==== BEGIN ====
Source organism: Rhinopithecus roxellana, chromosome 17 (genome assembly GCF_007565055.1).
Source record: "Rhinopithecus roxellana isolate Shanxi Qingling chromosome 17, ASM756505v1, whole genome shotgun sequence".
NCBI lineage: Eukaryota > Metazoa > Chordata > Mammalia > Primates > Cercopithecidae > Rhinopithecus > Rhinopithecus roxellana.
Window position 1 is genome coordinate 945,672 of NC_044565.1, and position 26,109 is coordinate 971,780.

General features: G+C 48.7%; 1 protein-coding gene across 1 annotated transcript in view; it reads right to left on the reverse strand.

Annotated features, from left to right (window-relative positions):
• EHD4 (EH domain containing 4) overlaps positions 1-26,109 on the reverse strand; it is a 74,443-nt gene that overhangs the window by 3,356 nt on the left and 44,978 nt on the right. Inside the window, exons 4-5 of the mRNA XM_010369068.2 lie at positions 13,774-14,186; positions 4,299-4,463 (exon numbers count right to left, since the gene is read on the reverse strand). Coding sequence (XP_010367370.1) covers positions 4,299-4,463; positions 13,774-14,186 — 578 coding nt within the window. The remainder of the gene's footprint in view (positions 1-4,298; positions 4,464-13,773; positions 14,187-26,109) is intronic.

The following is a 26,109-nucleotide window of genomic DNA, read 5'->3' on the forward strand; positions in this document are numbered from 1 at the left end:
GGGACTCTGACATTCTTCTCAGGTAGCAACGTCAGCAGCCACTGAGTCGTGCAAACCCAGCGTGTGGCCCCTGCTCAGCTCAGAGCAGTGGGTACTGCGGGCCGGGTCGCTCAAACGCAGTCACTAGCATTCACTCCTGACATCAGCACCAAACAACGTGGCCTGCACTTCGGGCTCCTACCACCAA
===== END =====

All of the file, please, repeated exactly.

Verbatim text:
Source organism: Rhinopithecus roxellana, chromosome 17 (genome assembly GCF_007565055.1).
Source record: "Rhinopithecus roxellana isolate Shanxi Qingling chromosome 17, ASM756505v1, whole genome shotgun sequence".
NCBI lineage: Eukaryota > Metazoa > Chordata > Mammalia > Primates > Cercopithecidae > Rhinopithecus > Rhinopithecus roxellana.
Window position 1 is genome coordinate 945,672 of NC_044565.1, and position 26,109 is coordinate 971,780.

General features: G+C 48.7%; 1 protein-coding gene across 1 annotated transcript in view; it reads right to left on the reverse strand.

Annotated features, from left to right (window-relative positions):
• EHD4 (EH domain containing 4) overlaps positions 1-26,109 on the reverse strand; it is a 74,443-nt gene that overhangs the window by 3,356 nt on the left and 44,978 nt on the right. Inside the window, exons 4-5 of the mRNA XM_010369068.2 lie at positions 13,774-14,186; positions 4,299-4,463 (exon numbers count right to left, since the gene is read on the reverse strand). Coding sequence (XP_010367370.1) covers positions 4,299-4,463; positions 13,774-14,186 — 578 coding nt within the window. The remainder of the gene's footprint in view (positions 1-4,298; positions 4,464-13,773; positions 14,187-26,109) is intronic.

The following is a 26,109-nucleotide window of genomic DNA, read 5'->3' on the forward strand; positions in this document are numbered from 1 at the left end:
GGGACTCTGACATTCTTCTCAGGTAGCAACGTCAGCAGCCACTGAGTCGTGCAAACCCAGCGTGTGGCCCCTGCTCAGCTCAGAGCAGTGGGTACTGCGGGCCGGGTCGCTCAAACGCAGTCACTAGCATTCACTCCTGACATCAGCACCAAACAACGTGGCCTGCACTTCGGGCTCCTACCACCAA